It’s not enough, Karaouni insists, to rubber-stamp all halal meat as good meat without considering where that meat comes from. “Halal” is a term in Islamic law that merely means “permissible.” The standard dictates what kind of animal Muslims can eat—pigs are out, but so, for example, are carnivores with fangs and any animal that has been beaten, strangled, or killed by a fall. It also regulates the slaughter itself, mandating in most schools of Islamic law, for instance, that the animals must be slaughtered manually by a devout person who invokes the name of God before the kill. In one sense, halal for Karaouni is akin to USDA approval: a standard that provides merely a starting point for the proper treatment of the animals we eat. Both, he believes, fall distressingly short of the ideal.
Karaouni grew up watching his father, a farmer, cull animals that roamed free in South Lebanon, and he has slaughtered nearly every animal that he’s eaten for the past three decades in the United States. In the early years, sorting through the insides of American livestock that he didn’t raise, he saw, in the finger-thick deposits of yellow-tinged fat hiding the flesh, the presumed effects of feedlot finishing. “I only found out what kind of animal I had after I killed it and looked inside,” he says. “But it’s too late after you kill it.” Those animals mostly went to his dogs.
With his slaughterhouse, Karaouni joins an increasing number of Muslims who suggest that halal may be too tolerant a benchmark in this age of industrial food systems. “Islamic law is concerned with how the animal is killed,” says Nuri Friedlander, who, with his wife, Krystina, founded the website Beyond Halal, where they list a handful of options for sustainably sourced halal meat across the country, including Nature’s Bounty. The couple argue that Muslims err by screeching to a halt at a legal baseline—one that has generally been interpreted to permit industrially sourced food—without making an ethical evaluation of how the food arrives on their plates.
The Friedlanders’ message—bolstered by the fact that the Prophet Muhammad equated cruelty, even mental cruelty, to animals with cruelty to humans—carries special resonance in the Bay Area, home to some 250,000 Muslims. In these parts, even nonreligious grocery shoppers are apt to prefer a sustainably raised cut of halal or kosher meat over an industrially sourced alternative. Jessica Prentice, a chef, entrepreneur (she’s credited with coining the term “locavore”), and cofounder of Berkeley’s Three Stone Hearth community-supported kitchen, says that she has encountered many Jews—and some Muslims—who are seeking alternatives to faith-sanctioned but industrially processed meats. “I know a lot of people who had to make what to them was a hard decision to eat either humanely and local or in accordance with their religious beliefs,” she says. “A lot of people decide, well, the soul of [ritually slaughtered meat] has to do with connecting religion and humaneness, so I’m actually going to choose to do what’s local and pastured.” With Nature’s Bounty, Karaouni aims to make that compromise moot.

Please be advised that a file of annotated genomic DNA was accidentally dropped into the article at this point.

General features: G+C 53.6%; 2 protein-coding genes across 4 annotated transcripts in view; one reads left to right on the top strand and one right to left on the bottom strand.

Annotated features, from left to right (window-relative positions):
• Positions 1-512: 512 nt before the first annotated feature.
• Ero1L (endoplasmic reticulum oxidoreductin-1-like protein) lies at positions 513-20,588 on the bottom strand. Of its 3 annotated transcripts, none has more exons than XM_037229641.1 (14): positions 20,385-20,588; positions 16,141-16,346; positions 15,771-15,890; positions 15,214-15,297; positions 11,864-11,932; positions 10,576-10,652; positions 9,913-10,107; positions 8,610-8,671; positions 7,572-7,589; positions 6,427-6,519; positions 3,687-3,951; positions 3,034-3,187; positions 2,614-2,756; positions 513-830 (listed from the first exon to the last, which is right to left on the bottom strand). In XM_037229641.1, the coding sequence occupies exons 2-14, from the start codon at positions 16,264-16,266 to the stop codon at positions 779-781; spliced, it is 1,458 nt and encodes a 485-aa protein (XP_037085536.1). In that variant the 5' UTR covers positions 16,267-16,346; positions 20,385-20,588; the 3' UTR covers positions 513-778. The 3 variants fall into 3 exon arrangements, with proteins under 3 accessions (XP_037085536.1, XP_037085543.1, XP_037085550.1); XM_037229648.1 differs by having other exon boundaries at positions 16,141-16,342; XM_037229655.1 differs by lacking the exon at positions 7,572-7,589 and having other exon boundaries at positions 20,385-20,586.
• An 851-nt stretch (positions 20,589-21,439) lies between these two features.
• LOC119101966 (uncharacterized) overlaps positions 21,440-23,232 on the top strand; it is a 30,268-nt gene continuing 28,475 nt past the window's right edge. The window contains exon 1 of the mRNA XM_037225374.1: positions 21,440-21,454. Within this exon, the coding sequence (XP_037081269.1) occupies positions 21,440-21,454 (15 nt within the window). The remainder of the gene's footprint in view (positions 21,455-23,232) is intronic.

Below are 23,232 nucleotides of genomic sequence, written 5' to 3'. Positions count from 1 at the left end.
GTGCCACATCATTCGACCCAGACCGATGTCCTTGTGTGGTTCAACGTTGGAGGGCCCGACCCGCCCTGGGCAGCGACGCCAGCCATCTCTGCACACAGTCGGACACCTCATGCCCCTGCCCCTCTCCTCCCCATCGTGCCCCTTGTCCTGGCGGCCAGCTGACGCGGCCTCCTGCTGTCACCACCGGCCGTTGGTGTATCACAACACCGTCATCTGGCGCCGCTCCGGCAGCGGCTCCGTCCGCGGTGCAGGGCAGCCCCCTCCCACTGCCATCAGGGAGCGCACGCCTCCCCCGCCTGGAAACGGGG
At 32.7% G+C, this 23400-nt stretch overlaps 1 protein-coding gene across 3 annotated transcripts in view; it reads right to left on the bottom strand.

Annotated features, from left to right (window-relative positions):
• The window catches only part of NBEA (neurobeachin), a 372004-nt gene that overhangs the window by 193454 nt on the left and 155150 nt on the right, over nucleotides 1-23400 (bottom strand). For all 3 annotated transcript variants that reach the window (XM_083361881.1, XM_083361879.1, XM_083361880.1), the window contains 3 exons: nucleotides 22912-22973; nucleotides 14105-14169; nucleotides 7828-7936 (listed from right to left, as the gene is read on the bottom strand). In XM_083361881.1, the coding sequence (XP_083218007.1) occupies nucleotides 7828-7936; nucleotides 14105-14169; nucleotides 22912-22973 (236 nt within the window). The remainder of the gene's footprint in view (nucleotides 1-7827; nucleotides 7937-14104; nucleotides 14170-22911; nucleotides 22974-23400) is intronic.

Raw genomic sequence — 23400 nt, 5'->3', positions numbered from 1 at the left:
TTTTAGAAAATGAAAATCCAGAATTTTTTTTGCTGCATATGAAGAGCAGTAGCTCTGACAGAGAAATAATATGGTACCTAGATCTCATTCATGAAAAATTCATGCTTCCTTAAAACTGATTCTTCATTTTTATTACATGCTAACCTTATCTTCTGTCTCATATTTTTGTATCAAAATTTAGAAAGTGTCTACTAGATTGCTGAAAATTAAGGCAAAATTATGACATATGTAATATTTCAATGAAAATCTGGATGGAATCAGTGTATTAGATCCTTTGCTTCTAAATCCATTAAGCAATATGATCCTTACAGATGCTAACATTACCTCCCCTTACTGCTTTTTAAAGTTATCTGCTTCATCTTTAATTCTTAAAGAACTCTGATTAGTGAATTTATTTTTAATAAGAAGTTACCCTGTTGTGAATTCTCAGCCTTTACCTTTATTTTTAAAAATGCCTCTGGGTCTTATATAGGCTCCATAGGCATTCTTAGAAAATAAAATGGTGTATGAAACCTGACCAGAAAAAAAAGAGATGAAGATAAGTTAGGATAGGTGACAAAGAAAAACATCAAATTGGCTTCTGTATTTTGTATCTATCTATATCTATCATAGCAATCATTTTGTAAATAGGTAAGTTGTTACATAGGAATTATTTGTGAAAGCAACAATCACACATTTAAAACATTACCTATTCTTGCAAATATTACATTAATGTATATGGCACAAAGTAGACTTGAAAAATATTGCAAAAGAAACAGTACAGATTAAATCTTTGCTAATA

Karaouni doesn’t neatly fit the profile of a food activist. He is in his early 60s, sturdy and built low to the ground, like a bull rider. It’s not hard to imagine him running a livestock rustler off his property, something that he has had to do on occasion. (One day, I arrived shortly after he had spotted a visitor tucking a live pheasant under his jacket.) Karaouni’s most distinctive feature, more than the American Spirits that he jams between his lips between kills, is his right hand, which lacks a thumb and has only a nub for a forefinger. Naturally, people think that he mangled it butchering meat, but the injury actually occurred in Lebanon. He was 18 when a car he was riding in overturned, rolling several times and pinning his hand in an axle. The accident prompted his immigration to the United States. After recovering, rather than stay a year behind in high school in Lebanon, he applied to American colleges and enrolled at the University of San Francisco, where he earned a degree in international business. To this day, he hasn’t made his left hand dominant—he writes right handed and, more impressively, grips his slaughtering knife with his right hand, using his ring finger and pinkie to pinch the handle tightly against his palm.